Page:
What were the ISTE resources that you included?
We used some of the lessons from the free elective teachers’ guide and the guide for secondary teachers. I also combined some resources to match what we were working on at school, for example, UN sustainable development goals, which we worked on in other projects in the STEM course. We combined those lessons to reiterate other learning experiences, connecting them to artificial intelligence.
Amanda Bailey is an African-American team leader of the ISTE-GM AI Explorations program and the district technology coordinator for Crescent Academy in Southfield, MI. Crescent Academy is a Title 1 school that serves 90-99 percent African-American students. Amanda’s team developed a capstone project for elementary students: AI and Machine Learning for 5th Graders.
ISTE: You started the AI Explorations program during the pandemic. Can you discuss some of the challenges you experienced? How did you get through them?
Bailey: At first, looking at what was expected of us, I thought, “I can’t finish this.” And then I said, “No, you’re not going to give up, you can do this, you’re working from home…” So, I just made the time, even if it was 30 minutes here and there.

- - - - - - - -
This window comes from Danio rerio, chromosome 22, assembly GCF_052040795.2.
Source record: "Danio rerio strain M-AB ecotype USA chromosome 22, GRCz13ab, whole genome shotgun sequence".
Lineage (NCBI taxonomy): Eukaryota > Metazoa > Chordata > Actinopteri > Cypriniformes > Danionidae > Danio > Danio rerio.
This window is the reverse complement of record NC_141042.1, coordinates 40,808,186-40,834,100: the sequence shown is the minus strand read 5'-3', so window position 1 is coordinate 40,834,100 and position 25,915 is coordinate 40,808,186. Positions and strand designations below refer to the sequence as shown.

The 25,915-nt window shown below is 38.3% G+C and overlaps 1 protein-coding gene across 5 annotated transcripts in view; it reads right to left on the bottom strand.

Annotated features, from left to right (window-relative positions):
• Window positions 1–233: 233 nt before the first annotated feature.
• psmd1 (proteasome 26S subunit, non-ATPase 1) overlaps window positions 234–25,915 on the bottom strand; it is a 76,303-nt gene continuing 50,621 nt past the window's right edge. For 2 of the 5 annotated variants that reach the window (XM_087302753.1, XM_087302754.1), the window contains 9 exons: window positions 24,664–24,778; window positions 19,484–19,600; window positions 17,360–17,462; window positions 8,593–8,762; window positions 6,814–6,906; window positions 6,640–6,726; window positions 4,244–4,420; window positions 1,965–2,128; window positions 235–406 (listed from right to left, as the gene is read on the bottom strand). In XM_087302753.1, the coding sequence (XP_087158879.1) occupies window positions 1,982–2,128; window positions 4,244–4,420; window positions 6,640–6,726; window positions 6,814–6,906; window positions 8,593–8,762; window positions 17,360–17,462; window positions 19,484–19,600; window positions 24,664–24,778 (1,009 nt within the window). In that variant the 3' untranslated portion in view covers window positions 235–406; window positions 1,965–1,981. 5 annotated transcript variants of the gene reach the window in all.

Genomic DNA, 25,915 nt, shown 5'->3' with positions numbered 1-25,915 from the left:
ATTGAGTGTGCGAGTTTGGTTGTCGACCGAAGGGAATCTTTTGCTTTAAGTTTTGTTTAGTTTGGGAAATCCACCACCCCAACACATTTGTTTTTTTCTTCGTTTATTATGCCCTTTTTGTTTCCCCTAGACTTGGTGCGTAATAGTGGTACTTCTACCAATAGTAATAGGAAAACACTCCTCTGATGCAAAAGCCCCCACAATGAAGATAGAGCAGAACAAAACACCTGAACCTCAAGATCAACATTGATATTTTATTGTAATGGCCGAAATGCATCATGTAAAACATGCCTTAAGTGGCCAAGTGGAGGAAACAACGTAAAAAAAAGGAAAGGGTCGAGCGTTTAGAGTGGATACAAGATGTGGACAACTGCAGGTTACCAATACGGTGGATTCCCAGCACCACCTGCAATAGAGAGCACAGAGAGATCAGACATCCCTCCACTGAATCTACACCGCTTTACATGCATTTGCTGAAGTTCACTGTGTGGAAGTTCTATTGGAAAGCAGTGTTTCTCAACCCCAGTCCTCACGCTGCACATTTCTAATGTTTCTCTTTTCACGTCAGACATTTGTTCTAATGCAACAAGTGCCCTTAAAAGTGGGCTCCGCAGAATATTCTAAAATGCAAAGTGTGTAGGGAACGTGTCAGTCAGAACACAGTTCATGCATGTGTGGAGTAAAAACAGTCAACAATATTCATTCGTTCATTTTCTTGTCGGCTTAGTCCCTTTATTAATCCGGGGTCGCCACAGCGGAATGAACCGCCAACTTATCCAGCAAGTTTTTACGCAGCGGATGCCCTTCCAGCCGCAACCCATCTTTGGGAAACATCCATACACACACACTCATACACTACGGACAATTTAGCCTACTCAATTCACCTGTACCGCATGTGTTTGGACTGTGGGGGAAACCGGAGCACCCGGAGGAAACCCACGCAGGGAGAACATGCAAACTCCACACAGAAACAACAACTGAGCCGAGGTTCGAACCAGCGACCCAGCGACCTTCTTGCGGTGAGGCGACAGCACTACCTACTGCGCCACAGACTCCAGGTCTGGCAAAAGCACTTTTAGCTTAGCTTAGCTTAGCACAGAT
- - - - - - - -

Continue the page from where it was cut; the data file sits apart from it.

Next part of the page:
I set a virtual meeting schedule with my teammates, Matthew Blacker and Rasahn McCombs. And we all collaborated via Google Docs or Slides before and during the meetings. Then, we came back together and met before the due dates. Once we did it the first week and got the hang of everything, it was a lot better.
My team supported me a lot. Having that support of the whole group on the ISTE platform, connecting with other groups and team leaders, and especially having Steven Jones as our coach helped me a lot. Steven was really supportive and made himself available whenever we had questions.